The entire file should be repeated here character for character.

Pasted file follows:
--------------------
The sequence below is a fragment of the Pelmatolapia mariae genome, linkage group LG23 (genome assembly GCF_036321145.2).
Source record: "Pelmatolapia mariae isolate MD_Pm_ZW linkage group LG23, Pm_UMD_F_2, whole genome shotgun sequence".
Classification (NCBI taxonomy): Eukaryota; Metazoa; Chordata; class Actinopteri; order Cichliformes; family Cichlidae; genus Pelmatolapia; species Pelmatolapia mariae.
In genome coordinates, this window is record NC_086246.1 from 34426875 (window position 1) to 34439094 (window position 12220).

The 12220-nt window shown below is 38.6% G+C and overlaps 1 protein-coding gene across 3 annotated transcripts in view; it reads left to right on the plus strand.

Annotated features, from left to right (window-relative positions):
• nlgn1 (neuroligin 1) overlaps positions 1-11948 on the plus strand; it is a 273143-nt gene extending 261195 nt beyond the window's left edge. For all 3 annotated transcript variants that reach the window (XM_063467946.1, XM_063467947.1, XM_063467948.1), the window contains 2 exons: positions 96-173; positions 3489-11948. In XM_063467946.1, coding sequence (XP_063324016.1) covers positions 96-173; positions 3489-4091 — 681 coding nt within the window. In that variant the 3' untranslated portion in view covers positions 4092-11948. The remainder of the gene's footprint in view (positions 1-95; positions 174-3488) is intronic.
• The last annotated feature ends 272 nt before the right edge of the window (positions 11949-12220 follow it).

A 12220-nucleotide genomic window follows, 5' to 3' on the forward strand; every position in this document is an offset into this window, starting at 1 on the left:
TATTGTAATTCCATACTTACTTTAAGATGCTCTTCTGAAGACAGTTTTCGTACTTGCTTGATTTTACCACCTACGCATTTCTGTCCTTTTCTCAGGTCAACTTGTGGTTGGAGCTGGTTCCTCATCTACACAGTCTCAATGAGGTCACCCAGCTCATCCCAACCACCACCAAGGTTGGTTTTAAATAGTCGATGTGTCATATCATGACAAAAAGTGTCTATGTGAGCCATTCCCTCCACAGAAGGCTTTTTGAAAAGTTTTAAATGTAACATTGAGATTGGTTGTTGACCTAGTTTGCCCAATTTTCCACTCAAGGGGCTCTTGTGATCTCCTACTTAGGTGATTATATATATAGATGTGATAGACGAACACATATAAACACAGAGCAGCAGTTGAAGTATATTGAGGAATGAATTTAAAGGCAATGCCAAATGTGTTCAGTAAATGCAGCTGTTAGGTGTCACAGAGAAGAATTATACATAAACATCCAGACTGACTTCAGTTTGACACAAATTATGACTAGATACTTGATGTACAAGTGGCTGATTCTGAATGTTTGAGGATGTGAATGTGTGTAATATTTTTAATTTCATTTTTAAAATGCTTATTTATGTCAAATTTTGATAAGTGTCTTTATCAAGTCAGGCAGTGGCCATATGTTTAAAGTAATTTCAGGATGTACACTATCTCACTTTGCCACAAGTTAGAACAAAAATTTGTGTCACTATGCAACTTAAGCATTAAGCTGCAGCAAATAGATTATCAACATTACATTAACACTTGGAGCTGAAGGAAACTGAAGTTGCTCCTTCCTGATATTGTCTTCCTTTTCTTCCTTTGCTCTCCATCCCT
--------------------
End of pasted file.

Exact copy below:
The sequence below is a fragment of the Pelmatolapia mariae genome, linkage group LG23 (genome assembly GCF_036321145.2).
Source record: "Pelmatolapia mariae isolate MD_Pm_ZW linkage group LG23, Pm_UMD_F_2, whole genome shotgun sequence".
Classification (NCBI taxonomy): Eukaryota; Metazoa; Chordata; class Actinopteri; order Cichliformes; family Cichlidae; genus Pelmatolapia; species Pelmatolapia mariae.
In genome coordinates, this window is record NC_086246.1 from 34426875 (window position 1) to 34439094 (window position 12220).

The 12220-nt window shown below is 38.6% G+C and overlaps 1 protein-coding gene across 3 annotated transcripts in view; it reads left to right on the plus strand.

Annotated features, from left to right (window-relative positions):
• nlgn1 (neuroligin 1) overlaps positions 1-11948 on the plus strand; it is a 273143-nt gene extending 261195 nt beyond the window's left edge. For all 3 annotated transcript variants that reach the window (XM_063467946.1, XM_063467947.1, XM_063467948.1), the window contains 2 exons: positions 96-173; positions 3489-11948. In XM_063467946.1, coding sequence (XP_063324016.1) covers positions 96-173; positions 3489-4091 — 681 coding nt within the window. In that variant the 3' untranslated portion in view covers positions 4092-11948. The remainder of the gene's footprint in view (positions 1-95; positions 174-3488) is intronic.
• The last annotated feature ends 272 nt before the right edge of the window (positions 11949-12220 follow it).

A 12220-nucleotide genomic window follows, 5' to 3' on the forward strand; every position in this document is an offset into this window, starting at 1 on the left:
TATTGTAATTCCATACTTACTTTAAGATGCTCTTCTGAAGACAGTTTTCGTACTTGCTTGATTTTACCACCTACGCATTTCTGTCCTTTTCTCAGGTCAACTTGTGGTTGGAGCTGGTTCCTCATCTACACAGTCTCAATGAGGTCACCCAGCTCATCCCAACCACCACCAAGGTTGGTTTTAAATAGTCGATGTGTCATATCATGACAAAAAGTGTCTATGTGAGCCATTCCCTCCACAGAAGGCTTTTTGAAAAGTTTTAAATGTAACATTGAGATTGGTTGTTGACCTAGTTTGCCCAATTTTCCACTCAAGGGGCTCTTGTGATCTCCTACTTAGGTGATTATATATATAGATGTGATAGACGAACACATATAAACACAGAGCAGCAGTTGAAGTATATTGAGGAATGAATTTAAAGGCAATGCCAAATGTGTTCAGTAAATGCAGCTGTTAGGTGTCACAGAGAAGAATTATACATAAACATCCAGACTGACTTCAGTTTGACACAAATTATGACTAGATACTTGATGTACAAGTGGCTGATTCTGAATGTTTGAGGATGTGAATGTGTGTAATATTTTTAATTTCATTTTTAAAATGCTTATTTATGTCAAATTTTGATAAGTGTCTTTATCAAGTCAGGCAGTGGCCATATGTTTAAAGTAATTTCAGGATGTACACTATCTCACTTTGCCACAAGTTAGAACAAAAATTTGTGTCACTATGCAACTTAAGCATTAAGCTGCAGCAAATAGATTATCAACATTACATTAACACTTGGAGCTGAAGGAAACTGAAGTTGCTCCTTCCTGATATTGTCTTCCTTTTCTTCCTTTGCTCTCCATCCCT